Stage Directions

Institute History

  • 1997 Theatre Lab


I’ve never been interested in conventional speech or in naturalistic forms, but rather in the physical, aural and visual world of play and how these forces shape the characters. Over the years, I’ve worked with the Romanian playwright Oana Cajal, whose plays have only been written in her third language, English. Because of her early limited English vocabulary and the political climate that was Romania in her youth, she was forced to keep the words simple, but her ideas, which she expresses in metaphor and action, are incredibly powerful. The words are simple, innocent and beautiful, but the actions, behaviors and images are challenging. No matter what language you speak, you can’t turn away from what is being said because it is not dependent on any spoken language for comprehension. I just returned from Prague, where I directed a play entitled SLADKY THERESIENSTADT, which is written and performed in Czech. I did not speak the language and its sounds and rhythms completely mystified me. I needed to start by establishing a context for communication. I did this by creating a physical and aural vocabulary for the play. As we moved through the creation of the piece, my understanding of the language began to come to me because the words had been physicalized within me and then translated onto the stage. Many people with no understanding of the Czech language have seen this play, without the help of a synopsis, and have come away with a complete understanding of it. This production will perform in many countries through 1998 and will never be dependent on the beautiful language spoken throughout it. I see STAGE DIRECTIONS as a vehicle to continue my exploration in a very intimate way. I have always been interested in the narrative contained between the spoken text of a play. The stage directions of such writers as Williams, O’Neill and Beckett provide an incredibly textured and emotionally detailed world for the characters to inhabit. I believe that characters are the sum total of their actions and not what they say. If you remove conventional speech from their mouths, you tear away all forms of protection and pretense and expose them as the characters they really are. With the absence of “conventional language” in Israel Horovitz’s STAGE DIRECTIONS, I can explore the lives of three people in a room, where proper words and emotions are failing and breaking down. I can examine things like emotion and motivations through physical behavior and music, which does not need words to convey an emotion or make us feel. Music will be a vital character in the making of this play. It is my hope that when the work is completed, it will communicate the story of the lives that live within it, even if you are deaf or if this country’s English fails you.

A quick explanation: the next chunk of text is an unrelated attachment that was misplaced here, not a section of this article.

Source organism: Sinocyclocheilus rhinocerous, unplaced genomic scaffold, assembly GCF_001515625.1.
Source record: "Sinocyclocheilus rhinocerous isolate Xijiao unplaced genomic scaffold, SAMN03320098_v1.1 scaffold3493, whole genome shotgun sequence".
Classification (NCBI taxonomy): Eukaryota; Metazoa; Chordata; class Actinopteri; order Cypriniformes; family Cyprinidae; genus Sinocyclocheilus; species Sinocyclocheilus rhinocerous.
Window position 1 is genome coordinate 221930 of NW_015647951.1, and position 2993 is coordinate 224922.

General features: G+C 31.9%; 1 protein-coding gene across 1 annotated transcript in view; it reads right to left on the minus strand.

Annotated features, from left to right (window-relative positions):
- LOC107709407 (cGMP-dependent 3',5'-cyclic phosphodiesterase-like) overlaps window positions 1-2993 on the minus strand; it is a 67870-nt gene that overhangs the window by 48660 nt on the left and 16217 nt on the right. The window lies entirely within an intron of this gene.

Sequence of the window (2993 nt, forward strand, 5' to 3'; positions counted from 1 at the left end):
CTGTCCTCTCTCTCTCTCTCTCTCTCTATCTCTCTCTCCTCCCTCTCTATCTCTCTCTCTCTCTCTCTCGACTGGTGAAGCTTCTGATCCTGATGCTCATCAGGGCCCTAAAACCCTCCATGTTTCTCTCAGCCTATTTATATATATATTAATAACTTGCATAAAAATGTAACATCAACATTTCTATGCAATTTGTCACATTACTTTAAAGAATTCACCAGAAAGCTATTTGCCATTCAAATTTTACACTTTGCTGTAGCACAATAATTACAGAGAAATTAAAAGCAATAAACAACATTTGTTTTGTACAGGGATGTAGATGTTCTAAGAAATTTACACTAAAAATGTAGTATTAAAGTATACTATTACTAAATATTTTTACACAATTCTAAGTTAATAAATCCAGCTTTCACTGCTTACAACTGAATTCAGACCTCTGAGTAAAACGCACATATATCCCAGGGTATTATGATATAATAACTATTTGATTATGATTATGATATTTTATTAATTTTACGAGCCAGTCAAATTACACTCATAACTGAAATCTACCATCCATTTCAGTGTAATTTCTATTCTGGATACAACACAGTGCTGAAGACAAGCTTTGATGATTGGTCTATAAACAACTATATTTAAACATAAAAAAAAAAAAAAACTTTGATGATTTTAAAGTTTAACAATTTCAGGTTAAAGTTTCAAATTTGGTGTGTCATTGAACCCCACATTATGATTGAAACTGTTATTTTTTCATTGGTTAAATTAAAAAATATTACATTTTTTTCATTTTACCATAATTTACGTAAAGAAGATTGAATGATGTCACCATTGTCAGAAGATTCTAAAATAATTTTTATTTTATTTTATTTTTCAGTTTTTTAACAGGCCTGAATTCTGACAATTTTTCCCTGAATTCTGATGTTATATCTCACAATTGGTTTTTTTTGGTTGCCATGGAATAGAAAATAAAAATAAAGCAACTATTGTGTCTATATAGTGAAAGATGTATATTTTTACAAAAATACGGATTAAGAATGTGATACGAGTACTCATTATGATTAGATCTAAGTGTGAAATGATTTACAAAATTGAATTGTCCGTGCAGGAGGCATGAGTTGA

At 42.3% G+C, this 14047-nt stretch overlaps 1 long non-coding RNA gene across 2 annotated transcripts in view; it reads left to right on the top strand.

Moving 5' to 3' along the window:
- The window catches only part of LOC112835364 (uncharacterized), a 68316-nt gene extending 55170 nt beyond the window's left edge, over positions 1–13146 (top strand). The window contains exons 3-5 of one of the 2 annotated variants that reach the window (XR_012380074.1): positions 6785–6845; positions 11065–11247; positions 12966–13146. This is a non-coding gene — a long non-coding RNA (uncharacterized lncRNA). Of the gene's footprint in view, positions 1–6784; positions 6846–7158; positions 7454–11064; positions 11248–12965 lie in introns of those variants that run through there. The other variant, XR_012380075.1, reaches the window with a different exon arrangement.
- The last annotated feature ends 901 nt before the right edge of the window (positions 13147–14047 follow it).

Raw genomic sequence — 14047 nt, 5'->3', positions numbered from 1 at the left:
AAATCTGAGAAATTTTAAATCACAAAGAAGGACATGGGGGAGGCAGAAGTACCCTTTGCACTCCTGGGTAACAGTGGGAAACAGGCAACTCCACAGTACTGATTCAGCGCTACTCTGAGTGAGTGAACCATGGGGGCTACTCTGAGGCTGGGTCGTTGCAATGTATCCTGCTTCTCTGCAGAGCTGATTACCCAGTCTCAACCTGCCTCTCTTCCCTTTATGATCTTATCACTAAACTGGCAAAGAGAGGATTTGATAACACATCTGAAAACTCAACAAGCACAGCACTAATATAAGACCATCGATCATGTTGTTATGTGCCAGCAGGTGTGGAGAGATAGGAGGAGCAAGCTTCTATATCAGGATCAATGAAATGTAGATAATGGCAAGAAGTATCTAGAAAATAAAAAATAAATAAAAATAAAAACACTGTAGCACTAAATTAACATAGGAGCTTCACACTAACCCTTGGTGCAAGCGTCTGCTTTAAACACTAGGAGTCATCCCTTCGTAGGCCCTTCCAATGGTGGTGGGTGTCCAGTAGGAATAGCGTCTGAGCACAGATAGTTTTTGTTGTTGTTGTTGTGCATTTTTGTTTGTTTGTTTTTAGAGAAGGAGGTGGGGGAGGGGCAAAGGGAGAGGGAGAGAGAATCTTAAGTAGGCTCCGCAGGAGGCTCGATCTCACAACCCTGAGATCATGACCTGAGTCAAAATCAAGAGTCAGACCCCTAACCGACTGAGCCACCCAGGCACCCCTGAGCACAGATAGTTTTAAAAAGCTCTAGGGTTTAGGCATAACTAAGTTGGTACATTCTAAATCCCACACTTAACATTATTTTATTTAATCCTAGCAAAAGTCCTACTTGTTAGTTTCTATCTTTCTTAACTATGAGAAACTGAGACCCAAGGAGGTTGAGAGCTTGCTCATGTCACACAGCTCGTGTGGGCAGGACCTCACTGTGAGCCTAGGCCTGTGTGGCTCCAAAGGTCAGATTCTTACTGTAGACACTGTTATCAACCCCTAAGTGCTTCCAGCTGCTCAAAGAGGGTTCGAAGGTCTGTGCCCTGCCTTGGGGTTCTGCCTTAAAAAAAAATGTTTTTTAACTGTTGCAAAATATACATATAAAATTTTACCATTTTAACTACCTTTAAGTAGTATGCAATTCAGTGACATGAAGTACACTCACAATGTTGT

—Damien Gray

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